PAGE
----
Of course, that should also be the first warning sign. Most humor derives from the subversion of expectations. RPGs are about making choices and exploring the consequences. Choice and consequence rely on an understanding of cause and effect. You can already see the friction, right?
Here’s an example of tone at work. Remember The Hobbit: An Unexpectedly Awful Movie? There is a seen during the escape from Goblin Town wherein Bilbo Dent, Sexy Dwarf, and the Bearded Extras end up on a bridge that collapses. They ride the bridge, like a rubber raft, as it tumbles down into a chasm that is, scientifically speaking, approximately one bajillion miles deep. Seriously. That fall goes on for a LONG time. And when it finally hits bottom on solid rock, the bridge is fine. The characters are fine. It’s fine.
Now, I’ve seen movies where characters can fall long, LONG distances and end up totally fine. They are called cartoons. And they derive their emotional weight from the absurdity of the action. They are funny things. But The Hobbit was purporting to be an action adventure. I was supposed to care about the characters and worry about their lives. Later on, I was supposed to be afraid for them when they were cornered on the cliff by all the orcs and the wolves. But all I could do was wonder why they didn’t just jump off the cliff because Middle Earth has the most unforgiving gravity of any terrestrial planet ever.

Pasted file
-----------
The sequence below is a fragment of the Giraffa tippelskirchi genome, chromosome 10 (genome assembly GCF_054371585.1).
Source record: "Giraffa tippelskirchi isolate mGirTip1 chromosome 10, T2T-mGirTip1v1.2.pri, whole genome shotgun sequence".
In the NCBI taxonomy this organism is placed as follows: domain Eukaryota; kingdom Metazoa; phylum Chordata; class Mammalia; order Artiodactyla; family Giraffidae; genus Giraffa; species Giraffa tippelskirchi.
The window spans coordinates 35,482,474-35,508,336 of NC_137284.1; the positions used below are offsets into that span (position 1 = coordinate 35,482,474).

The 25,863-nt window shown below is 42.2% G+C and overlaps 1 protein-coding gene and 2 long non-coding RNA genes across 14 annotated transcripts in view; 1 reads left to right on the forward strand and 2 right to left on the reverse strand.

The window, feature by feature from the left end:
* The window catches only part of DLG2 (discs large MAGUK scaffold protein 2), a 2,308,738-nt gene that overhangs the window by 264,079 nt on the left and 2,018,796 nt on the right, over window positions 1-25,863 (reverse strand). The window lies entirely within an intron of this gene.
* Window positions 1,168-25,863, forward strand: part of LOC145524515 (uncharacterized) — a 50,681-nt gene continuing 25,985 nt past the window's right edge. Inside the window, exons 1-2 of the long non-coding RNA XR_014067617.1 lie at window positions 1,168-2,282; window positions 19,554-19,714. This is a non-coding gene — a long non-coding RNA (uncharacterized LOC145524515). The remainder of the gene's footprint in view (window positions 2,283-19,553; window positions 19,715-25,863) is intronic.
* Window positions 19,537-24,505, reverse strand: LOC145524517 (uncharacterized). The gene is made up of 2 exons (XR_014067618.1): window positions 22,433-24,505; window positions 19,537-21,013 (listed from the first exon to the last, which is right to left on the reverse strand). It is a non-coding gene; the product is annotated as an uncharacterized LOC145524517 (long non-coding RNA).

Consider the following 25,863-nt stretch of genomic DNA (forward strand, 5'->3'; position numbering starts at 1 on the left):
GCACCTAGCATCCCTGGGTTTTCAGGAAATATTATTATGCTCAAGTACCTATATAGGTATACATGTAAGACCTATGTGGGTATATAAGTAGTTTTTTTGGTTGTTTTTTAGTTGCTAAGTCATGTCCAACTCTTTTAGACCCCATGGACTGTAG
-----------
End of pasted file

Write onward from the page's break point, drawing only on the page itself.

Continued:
The cartoony physics of that scene – played for laughs – didn’t match the dramatic tone of the rest of the film.
And you thought I was going to bring up Radagast “Rabbit Sled” Brown, didn’t you. Well, I could have. Because Radagast seemed like a Harry Potter character. Seriously, he could have replaced Hagrid as the Care of Magical Creatures teacher at any point in that series. Well, actually, not at any point. Because that’s another good discussion of tone.
Harry Potter had a very weird tone. If you read the whole series, the tone changes. It starts as this charming, silly little story about a child wizard in a zany magic school. Sure, it’s got drama and heart, but the world itself is also kind of silly. But that was fine. But the silliness dropped away. The story got dark and serious. It still had drama and heart, but the silliness started to drop away. And, for the most part, the transition worked well. Because the series matured as the audience and the characters matured. I have nothing but compliments for the way Harry Potter handled its tonal shift.
But there were still spots that got a little weird, right? Like, once we learned that the Ministry of Magic had constructed an entire secret infrastructure under muggle society and had political connections to the muggle government and that there were muggleborn wizards and wizards living in muggle society pretty freely, Arthur Weasley’s comical obsession with and misunderstanding of everything muggle became sort of silly. It was downplayed, but it would still pop up occasionally. And it looked weird when it did. Especially because he WORKED for the ministry in a department specifically established to maintain the secrecy of the wizarding world by policing the use of muggle technology. The hidden world of wizards would not remain hidden very long if Arthur Weasley really represented the expertise with which they hid themselves.